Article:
Another insight appropriate to this Lenten season from the late Daphne Pochin Mould's 1956 work The Celtic Saints: Our Heritage. Here she is examining the way in which fasting was regarded by the Irish saints as an essential part of the Christian's armoury in the battle against sin and the devil:
The ideas linked in the mind of the Celtic Church with that of penance were those of the Christian soldier and of martyrdom; of action positive and adventurous, of struggle with our own sins and with the devil. It is the attitude of mind reflected in the prayer in the Roman Missal after the imposition of ashes on Ash Wednesday, which refers to the fast begun that day as the defences of the Christian army - we who are going to fight against spiritual wickedness are to be strengthened by self-denial. Or to quote an Irish source, there is the Second Vision of Adamnan, which seems to date from the 11th century, and was written to command the people of Ireland to fast to avert a pestilence which it was feared might come upon the country. It says that: -
"It is through fasting and prayer that the kindreds of men have been brought from the devil's power, after Christ had been forty days and nights, drinkless, foodless, fighting with the devil on behalf of Adam's children. And it is out of compassion that Christ did that, so that fasting and prayer should be every human being's chief harbour against every distress that may come to them from heaven or earth."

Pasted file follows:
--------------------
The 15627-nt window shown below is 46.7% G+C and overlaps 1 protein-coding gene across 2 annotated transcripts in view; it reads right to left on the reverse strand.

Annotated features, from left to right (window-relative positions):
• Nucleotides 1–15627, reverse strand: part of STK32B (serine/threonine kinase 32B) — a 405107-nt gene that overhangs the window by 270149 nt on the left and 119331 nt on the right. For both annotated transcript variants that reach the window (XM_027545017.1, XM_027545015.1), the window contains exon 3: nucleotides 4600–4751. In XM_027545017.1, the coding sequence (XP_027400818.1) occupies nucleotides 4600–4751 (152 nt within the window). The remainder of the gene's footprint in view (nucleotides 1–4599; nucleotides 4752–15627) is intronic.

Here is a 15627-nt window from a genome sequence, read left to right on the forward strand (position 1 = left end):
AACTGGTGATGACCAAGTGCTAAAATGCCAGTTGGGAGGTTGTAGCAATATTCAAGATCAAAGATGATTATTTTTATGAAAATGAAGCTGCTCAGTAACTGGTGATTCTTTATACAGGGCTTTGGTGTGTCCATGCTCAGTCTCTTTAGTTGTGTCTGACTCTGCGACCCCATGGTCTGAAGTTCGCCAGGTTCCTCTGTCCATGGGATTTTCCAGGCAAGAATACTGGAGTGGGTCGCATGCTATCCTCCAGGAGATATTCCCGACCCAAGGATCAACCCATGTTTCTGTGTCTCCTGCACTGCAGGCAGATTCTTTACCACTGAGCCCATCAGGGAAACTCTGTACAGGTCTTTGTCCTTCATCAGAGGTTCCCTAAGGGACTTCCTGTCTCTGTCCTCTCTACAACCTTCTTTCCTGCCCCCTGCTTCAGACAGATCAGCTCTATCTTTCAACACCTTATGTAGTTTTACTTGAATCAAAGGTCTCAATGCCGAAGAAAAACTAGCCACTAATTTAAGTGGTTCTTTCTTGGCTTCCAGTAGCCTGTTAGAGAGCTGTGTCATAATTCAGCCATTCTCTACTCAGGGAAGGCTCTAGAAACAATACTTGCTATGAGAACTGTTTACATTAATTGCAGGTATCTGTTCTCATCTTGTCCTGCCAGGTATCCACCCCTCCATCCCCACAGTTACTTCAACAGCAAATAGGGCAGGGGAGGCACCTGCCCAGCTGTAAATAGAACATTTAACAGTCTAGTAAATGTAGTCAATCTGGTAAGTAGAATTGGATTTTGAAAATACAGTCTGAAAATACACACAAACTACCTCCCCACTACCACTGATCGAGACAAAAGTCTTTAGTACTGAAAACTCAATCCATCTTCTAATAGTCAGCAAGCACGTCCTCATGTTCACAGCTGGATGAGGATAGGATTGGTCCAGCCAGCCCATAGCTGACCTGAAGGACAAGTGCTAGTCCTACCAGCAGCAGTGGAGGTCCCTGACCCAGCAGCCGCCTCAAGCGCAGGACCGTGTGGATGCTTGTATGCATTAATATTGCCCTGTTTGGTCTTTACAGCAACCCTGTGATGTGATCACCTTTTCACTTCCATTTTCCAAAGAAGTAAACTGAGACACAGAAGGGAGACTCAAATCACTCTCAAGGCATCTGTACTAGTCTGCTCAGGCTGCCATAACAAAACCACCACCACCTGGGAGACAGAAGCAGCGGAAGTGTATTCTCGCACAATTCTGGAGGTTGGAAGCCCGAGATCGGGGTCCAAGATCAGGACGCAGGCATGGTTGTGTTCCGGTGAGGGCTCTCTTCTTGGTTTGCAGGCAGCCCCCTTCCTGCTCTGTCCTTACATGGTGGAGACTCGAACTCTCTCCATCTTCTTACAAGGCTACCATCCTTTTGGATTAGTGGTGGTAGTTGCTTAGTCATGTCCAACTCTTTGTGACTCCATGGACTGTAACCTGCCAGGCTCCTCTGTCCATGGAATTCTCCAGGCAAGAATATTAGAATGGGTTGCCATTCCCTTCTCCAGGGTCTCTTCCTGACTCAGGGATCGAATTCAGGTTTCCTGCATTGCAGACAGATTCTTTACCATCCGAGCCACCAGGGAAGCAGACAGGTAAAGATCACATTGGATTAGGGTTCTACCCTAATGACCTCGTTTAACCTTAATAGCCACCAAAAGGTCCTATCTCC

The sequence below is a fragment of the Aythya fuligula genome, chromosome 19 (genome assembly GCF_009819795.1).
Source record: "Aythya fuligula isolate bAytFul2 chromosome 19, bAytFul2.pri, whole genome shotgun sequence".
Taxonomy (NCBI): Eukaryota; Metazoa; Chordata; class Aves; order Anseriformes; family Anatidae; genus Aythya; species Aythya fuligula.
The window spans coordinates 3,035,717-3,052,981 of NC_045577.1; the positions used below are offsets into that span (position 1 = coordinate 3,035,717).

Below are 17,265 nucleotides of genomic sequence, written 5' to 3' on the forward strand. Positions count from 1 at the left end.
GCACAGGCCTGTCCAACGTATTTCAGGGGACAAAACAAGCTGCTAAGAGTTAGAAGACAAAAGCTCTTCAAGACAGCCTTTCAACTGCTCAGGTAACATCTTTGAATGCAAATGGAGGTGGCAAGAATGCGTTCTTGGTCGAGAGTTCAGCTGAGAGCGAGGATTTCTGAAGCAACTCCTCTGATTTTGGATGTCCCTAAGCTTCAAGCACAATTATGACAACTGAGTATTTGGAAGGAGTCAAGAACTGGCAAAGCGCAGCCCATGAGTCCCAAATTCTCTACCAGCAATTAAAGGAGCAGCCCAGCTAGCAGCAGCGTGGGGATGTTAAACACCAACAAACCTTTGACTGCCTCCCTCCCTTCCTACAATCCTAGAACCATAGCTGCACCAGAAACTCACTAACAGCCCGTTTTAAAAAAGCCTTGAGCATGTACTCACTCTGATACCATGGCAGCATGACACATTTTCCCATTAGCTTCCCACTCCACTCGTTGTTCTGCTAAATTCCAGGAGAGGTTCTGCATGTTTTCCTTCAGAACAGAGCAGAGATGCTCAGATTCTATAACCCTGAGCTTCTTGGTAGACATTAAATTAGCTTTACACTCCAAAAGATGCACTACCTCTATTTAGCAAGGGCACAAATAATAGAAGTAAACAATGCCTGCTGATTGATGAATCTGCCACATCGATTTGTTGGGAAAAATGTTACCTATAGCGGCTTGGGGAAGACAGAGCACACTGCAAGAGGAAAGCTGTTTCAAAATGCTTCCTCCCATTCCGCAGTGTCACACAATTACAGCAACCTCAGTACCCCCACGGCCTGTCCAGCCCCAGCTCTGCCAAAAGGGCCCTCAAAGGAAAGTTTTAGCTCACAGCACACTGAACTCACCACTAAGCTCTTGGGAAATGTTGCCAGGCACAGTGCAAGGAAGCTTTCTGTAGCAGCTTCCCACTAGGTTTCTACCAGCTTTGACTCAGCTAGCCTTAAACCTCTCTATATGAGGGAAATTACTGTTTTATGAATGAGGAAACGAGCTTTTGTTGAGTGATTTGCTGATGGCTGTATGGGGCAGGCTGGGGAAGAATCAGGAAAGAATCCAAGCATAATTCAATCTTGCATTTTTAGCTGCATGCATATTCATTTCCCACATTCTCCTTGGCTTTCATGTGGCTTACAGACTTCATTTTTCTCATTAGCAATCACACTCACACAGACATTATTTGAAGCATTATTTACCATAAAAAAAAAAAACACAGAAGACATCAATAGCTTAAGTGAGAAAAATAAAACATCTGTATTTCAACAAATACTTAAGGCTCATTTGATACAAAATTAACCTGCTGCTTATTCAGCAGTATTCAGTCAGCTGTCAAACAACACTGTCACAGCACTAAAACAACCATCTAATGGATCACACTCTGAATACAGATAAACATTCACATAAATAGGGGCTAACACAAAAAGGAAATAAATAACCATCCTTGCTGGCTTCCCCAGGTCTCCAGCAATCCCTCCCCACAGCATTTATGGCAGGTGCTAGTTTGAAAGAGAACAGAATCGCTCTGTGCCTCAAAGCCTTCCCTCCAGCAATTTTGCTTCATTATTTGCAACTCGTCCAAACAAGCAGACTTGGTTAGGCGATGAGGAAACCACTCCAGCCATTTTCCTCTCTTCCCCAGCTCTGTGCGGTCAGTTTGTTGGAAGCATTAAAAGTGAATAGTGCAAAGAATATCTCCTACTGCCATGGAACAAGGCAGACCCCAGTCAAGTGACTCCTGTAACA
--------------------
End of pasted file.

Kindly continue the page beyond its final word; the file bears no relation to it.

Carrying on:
Fasting, says the Vision, is always an indestructible rampart against destruction, a straight path to heaven, a renewal of friendship with God and an increase of penitence and charity in the heart. Small wonder that Columbanus said that we ought to fast each day just as we pray daily; the soldier is not going to lay aside one of his most effective weapons in the heat of the battle.
Daphne D.C. Pochin Mould, The Celtic Saints: Our Heritage (Dublin, 1956) 118-119.
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